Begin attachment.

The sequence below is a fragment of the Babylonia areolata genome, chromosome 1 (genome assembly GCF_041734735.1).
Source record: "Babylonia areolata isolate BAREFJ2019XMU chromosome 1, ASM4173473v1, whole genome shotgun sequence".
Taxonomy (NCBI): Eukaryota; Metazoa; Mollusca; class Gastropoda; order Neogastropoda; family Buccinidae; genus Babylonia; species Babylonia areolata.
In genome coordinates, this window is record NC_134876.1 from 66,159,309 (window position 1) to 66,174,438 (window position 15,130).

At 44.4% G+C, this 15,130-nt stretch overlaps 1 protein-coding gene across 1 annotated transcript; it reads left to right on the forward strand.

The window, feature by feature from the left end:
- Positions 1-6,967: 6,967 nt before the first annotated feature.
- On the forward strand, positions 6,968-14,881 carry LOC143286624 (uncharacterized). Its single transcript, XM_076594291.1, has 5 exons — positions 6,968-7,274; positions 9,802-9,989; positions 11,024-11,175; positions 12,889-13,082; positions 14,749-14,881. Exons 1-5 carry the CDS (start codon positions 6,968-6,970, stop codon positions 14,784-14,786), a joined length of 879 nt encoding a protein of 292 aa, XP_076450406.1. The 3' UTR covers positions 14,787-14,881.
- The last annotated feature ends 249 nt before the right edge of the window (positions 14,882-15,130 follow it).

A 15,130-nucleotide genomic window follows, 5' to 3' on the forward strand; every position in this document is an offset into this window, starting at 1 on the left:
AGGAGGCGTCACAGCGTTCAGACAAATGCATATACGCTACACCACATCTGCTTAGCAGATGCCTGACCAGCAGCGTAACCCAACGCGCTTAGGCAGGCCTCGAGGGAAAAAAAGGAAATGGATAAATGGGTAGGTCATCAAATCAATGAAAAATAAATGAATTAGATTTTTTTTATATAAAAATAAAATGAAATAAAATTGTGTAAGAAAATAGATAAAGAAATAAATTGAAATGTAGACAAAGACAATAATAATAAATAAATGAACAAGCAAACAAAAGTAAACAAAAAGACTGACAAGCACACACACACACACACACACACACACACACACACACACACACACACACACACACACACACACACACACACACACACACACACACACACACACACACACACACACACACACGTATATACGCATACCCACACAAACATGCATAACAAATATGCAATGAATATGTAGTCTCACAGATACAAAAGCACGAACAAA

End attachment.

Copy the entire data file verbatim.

The sequence below is a fragment of the Babylonia areolata genome, chromosome 1 (genome assembly GCF_041734735.1).
Source record: "Babylonia areolata isolate BAREFJ2019XMU chromosome 1, ASM4173473v1, whole genome shotgun sequence".
Taxonomy (NCBI): Eukaryota; Metazoa; Mollusca; class Gastropoda; order Neogastropoda; family Buccinidae; genus Babylonia; species Babylonia areolata.
In genome coordinates, this window is record NC_134876.1 from 66,159,309 (window position 1) to 66,174,438 (window position 15,130).

At 44.4% G+C, this 15,130-nt stretch overlaps 1 protein-coding gene across 1 annotated transcript; it reads left to right on the forward strand.

The window, feature by feature from the left end:
- Positions 1-6,967: 6,967 nt before the first annotated feature.
- On the forward strand, positions 6,968-14,881 carry LOC143286624 (uncharacterized). Its single transcript, XM_076594291.1, has 5 exons — positions 6,968-7,274; positions 9,802-9,989; positions 11,024-11,175; positions 12,889-13,082; positions 14,749-14,881. Exons 1-5 carry the CDS (start codon positions 6,968-6,970, stop codon positions 14,784-14,786), a joined length of 879 nt encoding a protein of 292 aa, XP_076450406.1. The 3' UTR covers positions 14,787-14,881.
- The last annotated feature ends 249 nt before the right edge of the window (positions 14,882-15,130 follow it).

A 15,130-nucleotide genomic window follows, 5' to 3' on the forward strand; every position in this document is an offset into this window, starting at 1 on the left:
AGGAGGCGTCACAGCGTTCAGACAAATGCATATACGCTACACCACATCTGCTTAGCAGATGCCTGACCAGCAGCGTAACCCAACGCGCTTAGGCAGGCCTCGAGGGAAAAAAAGGAAATGGATAAATGGGTAGGTCATCAAATCAATGAAAAATAAATGAATTAGATTTTTTTTATATAAAAATAAAATGAAATAAAATTGTGTAAGAAAATAGATAAAGAAATAAATTGAAATGTAGACAAAGACAATAATAATAAATAAATGAACAAGCAAACAAAAGTAAACAAAAAGACTGACAAGCACACACACACACACACACACACACACACACACACACACACACACACACACACACACACACACACACACACACACACACACACACACACACACACACACACACACACACACGTATATACGCATACCCACACAAACATGCATAACAAATATGCAATGAATATGTAGTCTCACAGATACAAAAGCACGAACAAA